This is in contrast to less formal arrangements that are based on employer provided spaces (like construction sites, spaces near factory compounds, or makeshift quarters) and informal rentals without written contracts. We call these adverse accommodation arrangements.
While the bulk of urban casual workers in all sectors lives in non-adverse conditions of accommodation, a significant minority—around a quarter—lives in adverse accommodation arrangements (Table 2). We estimate that number to be 25.69% of the 18.96 million casual workers estimated by the PLFS 2017-18. This comes to about 4.87 million living under adverse accommodation arrangements. 6 This number would go up a little (4.94 million) if we included those with written accommodation contracts.
The other point to note here is that those who have non-adverse accommodation arrangements and who live in owned and leased abodes are in a majority. Around 74.3% of casual workers in urban areas live in owned and leased accommodation. It is inconceivable that these casual workers, who are long-term occupiers or quasi-owners of their urban abodes would immediately give up their foothold in urban areas, or immediately move out after they lose their jobs.
We can now look at the duration of stay in premises for casual workers. Tables 3–5 show three things.
First, Table 3 shows that as the duration of stay increases, there is a decrease in the share of casual labourers living in premises under adverse arrangements. Thus, as expected, shorter period rentals and stays correlate with less secure accommodation arrangements. Adverse accommodation arrangements decline as the period of stay by casual workers lengthens.
While this is not a guarantee for identifying short-term migrants, it is still plausible to infer that short-term migrants, under the Census definition, will be amongst those who are living in an accommodation for less than one year, and especially amongst those who are also living under adverse accommodation contractual arrangements.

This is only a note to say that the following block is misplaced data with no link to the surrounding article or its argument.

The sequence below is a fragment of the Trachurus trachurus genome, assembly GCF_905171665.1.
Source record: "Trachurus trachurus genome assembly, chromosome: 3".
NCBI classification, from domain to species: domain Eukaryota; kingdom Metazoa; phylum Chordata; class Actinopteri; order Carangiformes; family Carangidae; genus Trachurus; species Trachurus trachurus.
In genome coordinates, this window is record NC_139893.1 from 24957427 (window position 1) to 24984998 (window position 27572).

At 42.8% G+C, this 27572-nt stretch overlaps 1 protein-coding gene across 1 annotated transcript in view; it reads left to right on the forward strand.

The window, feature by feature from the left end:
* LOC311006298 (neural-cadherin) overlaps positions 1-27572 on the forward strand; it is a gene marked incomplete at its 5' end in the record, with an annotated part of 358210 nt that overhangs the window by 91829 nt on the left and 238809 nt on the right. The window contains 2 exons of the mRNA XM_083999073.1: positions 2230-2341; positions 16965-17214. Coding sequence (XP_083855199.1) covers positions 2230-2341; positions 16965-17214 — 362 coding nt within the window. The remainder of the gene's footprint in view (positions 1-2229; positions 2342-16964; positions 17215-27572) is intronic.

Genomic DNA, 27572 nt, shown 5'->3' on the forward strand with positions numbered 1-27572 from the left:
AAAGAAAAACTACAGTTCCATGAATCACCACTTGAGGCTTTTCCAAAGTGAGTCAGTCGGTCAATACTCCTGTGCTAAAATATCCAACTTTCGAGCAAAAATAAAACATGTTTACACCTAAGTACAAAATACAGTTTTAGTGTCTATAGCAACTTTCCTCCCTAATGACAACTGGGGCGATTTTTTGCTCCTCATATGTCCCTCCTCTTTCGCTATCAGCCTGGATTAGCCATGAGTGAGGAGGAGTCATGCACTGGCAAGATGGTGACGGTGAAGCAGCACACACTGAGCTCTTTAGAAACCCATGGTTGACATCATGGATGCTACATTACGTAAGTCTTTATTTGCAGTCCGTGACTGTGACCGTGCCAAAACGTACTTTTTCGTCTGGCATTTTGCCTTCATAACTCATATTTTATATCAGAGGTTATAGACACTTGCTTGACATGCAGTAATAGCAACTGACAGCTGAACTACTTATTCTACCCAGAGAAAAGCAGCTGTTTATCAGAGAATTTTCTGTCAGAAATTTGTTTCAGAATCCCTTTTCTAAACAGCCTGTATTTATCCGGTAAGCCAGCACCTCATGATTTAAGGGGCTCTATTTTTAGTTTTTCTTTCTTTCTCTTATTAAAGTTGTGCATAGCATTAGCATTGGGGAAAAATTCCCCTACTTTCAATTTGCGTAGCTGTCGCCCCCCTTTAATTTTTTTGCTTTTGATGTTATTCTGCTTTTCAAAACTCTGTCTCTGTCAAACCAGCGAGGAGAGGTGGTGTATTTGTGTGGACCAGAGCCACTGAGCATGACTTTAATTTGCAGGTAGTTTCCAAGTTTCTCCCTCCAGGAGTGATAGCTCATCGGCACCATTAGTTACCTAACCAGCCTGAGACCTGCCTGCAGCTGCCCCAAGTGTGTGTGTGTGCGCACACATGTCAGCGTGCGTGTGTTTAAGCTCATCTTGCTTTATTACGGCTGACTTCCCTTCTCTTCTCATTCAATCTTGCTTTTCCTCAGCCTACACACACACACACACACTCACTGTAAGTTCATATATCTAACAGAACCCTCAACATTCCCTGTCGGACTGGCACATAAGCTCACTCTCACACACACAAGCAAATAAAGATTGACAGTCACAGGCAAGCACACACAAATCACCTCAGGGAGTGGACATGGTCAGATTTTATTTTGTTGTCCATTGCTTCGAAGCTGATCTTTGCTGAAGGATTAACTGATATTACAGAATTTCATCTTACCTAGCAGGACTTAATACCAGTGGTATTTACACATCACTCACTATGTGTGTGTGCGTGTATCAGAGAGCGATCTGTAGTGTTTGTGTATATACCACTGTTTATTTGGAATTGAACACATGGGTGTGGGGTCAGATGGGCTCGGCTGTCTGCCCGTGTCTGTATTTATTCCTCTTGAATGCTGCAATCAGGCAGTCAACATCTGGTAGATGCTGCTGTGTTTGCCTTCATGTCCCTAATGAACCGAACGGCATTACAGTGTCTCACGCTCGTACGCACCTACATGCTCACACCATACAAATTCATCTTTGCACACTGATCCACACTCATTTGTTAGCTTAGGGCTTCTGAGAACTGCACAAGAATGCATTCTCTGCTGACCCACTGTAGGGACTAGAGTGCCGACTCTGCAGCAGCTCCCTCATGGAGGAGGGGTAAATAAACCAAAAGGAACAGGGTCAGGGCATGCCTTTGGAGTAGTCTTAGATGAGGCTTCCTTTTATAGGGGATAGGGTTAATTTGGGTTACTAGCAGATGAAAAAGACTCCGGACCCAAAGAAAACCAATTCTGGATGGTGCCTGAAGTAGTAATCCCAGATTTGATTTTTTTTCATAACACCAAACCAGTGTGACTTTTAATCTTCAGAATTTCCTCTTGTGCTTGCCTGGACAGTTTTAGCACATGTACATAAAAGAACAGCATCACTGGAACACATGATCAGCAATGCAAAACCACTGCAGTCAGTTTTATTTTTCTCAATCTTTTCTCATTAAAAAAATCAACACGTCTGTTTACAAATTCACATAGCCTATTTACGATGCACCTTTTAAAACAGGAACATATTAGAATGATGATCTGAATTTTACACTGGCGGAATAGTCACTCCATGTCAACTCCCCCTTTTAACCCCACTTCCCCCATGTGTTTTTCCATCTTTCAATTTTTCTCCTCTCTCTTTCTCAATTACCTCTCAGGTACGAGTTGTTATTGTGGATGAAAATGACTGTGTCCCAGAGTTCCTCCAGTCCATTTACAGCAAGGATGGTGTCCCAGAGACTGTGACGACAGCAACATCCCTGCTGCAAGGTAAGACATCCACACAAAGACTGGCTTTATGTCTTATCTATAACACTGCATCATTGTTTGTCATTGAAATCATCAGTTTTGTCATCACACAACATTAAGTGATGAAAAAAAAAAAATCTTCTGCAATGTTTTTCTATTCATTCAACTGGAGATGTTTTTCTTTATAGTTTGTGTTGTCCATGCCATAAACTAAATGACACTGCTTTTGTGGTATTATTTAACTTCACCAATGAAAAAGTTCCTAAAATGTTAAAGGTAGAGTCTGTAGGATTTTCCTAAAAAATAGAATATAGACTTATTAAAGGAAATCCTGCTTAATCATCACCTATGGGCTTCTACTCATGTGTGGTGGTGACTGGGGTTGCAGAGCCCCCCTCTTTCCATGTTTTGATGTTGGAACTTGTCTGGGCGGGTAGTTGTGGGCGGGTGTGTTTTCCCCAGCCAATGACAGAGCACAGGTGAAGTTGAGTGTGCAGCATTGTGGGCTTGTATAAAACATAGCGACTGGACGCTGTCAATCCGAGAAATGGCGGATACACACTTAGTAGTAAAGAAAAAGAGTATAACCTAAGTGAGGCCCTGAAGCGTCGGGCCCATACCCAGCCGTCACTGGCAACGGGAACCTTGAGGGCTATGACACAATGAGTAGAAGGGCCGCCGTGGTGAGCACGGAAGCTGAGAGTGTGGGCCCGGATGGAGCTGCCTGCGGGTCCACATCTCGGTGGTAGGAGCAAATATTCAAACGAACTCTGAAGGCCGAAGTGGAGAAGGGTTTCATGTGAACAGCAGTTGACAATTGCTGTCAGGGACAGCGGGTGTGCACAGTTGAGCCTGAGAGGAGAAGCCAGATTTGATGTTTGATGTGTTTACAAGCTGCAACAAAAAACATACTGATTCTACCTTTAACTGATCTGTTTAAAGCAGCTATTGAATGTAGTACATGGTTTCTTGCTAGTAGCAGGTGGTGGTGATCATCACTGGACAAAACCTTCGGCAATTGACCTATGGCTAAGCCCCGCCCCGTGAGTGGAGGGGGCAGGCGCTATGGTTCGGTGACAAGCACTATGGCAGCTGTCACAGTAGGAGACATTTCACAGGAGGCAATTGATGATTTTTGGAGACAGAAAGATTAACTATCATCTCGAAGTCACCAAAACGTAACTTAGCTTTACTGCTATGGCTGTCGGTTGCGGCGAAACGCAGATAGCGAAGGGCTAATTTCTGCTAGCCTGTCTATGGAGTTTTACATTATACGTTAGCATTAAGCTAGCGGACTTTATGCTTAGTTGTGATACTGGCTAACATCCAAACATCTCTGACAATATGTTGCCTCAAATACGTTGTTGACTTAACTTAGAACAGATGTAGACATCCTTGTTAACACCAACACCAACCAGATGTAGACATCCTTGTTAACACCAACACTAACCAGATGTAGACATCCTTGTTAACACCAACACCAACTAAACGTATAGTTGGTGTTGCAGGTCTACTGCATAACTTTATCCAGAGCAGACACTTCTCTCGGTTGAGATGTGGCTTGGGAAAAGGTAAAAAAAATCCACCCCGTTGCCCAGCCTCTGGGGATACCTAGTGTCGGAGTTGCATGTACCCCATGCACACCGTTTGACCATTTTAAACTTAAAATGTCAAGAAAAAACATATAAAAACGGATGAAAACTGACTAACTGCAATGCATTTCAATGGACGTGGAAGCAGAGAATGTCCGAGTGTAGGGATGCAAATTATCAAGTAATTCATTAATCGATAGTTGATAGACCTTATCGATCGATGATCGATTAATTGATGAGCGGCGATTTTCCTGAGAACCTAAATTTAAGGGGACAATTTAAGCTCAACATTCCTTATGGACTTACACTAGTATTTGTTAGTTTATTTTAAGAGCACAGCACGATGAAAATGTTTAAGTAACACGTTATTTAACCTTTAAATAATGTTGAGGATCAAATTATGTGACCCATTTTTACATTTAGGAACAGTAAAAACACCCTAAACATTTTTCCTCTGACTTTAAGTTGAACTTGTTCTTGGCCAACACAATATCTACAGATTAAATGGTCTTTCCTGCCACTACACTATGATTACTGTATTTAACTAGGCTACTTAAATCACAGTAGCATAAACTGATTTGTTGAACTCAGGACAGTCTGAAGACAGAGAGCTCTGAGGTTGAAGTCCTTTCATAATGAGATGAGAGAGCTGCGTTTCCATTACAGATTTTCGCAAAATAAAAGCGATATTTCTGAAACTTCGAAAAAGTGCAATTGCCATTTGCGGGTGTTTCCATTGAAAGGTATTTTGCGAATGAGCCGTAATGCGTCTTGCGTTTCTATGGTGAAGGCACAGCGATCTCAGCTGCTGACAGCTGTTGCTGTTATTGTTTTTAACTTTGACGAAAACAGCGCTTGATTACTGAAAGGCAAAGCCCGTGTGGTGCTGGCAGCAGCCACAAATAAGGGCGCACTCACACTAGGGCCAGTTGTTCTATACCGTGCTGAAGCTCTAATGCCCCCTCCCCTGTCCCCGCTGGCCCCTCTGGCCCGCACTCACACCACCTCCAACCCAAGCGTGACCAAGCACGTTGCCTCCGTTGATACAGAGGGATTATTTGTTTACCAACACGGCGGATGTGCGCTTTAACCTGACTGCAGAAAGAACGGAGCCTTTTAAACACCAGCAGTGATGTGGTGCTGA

The adverse contracts are clearly bunched in accommodation arrangements for stays of less than five years. They are not just located in the less than one-year category but can go up to the five-year group. Table 4 shows the distribution of adverse accommodation arrangements for casual workers by duration.
Table 5 shows us the shares of select classifications of casual workers in the 2018 Housing Survey and the inferred absolute numbers from the estimates of the casual labour population as in the 2017-18 PLFS.
The worst-off group are casual labourers with less than one-year accommodation and adverse housing contracts. They are around 492,000, say half a million. According to our reasoning this is the category in which short-term migrants will most likely be.
The next category does not bind the group to adverse accommodation arrangements but retains the restriction of a stay of less than one year. This number is larger, around 627,000.
Finally, we have that category of urban casual workers that has adverse accommodation arrangements but without the restriction of period of stay. This is the 4.8 million number. If we use the estimates for population in 2020, the ball-park figure should be around 5 million.